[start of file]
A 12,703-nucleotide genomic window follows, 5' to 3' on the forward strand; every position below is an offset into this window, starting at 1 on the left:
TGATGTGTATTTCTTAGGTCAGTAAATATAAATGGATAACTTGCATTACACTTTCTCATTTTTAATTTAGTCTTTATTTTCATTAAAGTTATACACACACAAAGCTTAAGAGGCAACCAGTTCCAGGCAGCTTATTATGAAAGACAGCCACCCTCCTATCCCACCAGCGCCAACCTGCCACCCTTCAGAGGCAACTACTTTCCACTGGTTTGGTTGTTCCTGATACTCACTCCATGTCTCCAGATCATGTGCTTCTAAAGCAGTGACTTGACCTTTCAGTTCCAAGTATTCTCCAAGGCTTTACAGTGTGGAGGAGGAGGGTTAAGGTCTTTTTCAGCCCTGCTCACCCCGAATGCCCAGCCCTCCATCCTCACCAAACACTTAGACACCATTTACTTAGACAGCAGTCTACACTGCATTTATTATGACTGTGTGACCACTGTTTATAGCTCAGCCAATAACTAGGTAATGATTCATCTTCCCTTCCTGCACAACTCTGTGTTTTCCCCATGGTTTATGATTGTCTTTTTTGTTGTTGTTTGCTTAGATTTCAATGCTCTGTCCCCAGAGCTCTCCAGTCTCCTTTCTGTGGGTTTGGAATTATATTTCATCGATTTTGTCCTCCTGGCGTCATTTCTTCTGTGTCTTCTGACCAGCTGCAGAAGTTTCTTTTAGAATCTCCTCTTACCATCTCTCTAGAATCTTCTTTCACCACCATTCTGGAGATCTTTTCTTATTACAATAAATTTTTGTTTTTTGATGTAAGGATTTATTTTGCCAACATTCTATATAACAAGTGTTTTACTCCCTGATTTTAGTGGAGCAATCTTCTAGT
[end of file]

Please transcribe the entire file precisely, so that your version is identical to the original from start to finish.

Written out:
A 12,703-nucleotide genomic window follows, 5' to 3' on the forward strand; every position below is an offset into this window, starting at 1 on the left:
TGATGTGTATTTCTTAGGTCAGTAAATATAAATGGATAACTTGCATTACACTTTCTCATTTTTAATTTAGTCTTTATTTTCATTAAAGTTATACACACACAAAGCTTAAGAGGCAACCAGTTCCAGGCAGCTTATTATGAAAGACAGCCACCCTCCTATCCCACCAGCGCCAACCTGCCACCCTTCAGAGGCAACTACTTTCCACTGGTTTGGTTGTTCCTGATACTCACTCCATGTCTCCAGATCATGTGCTTCTAAAGCAGTGACTTGACCTTTCAGTTCCAAGTATTCTCCAAGGCTTTACAGTGTGGAGGAGGAGGGTTAAGGTCTTTTTCAGCCCTGCTCACCCCGAATGCCCAGCCCTCCATCCTCACCAAACACTTAGACACCATTTACTTAGACAGCAGTCTACACTGCATTTATTATGACTGTGTGACCACTGTTTATAGCTCAGCCAATAACTAGGTAATGATTCATCTTCCCTTCCTGCACAACTCTGTGTTTTCCCCATGGTTTATGATTGTCTTTTTTGTTGTTGTTTGCTTAGATTTCAATGCTCTGTCCCCAGAGCTCTCCAGTCTCCTTTCTGTGGGTTTGGAATTATATTTCATCGATTTTGTCCTCCTGGCGTCATTTCTTCTGTGTCTTCTGACCAGCTGCAGAAGTTTCTTTTAGAATCTCCTCTTACCATCTCTCTAGAATCTTCTTTCACCACCATTCTGGAGATCTTTTCTTATTACAATAAATTTTTGTTTTTTGATGTAAGGATTTATTTTGCCAACATTCTATATAACAAGTGTTTTACTCCCTGATTTTAGTGGAGCAATCTTCTAGT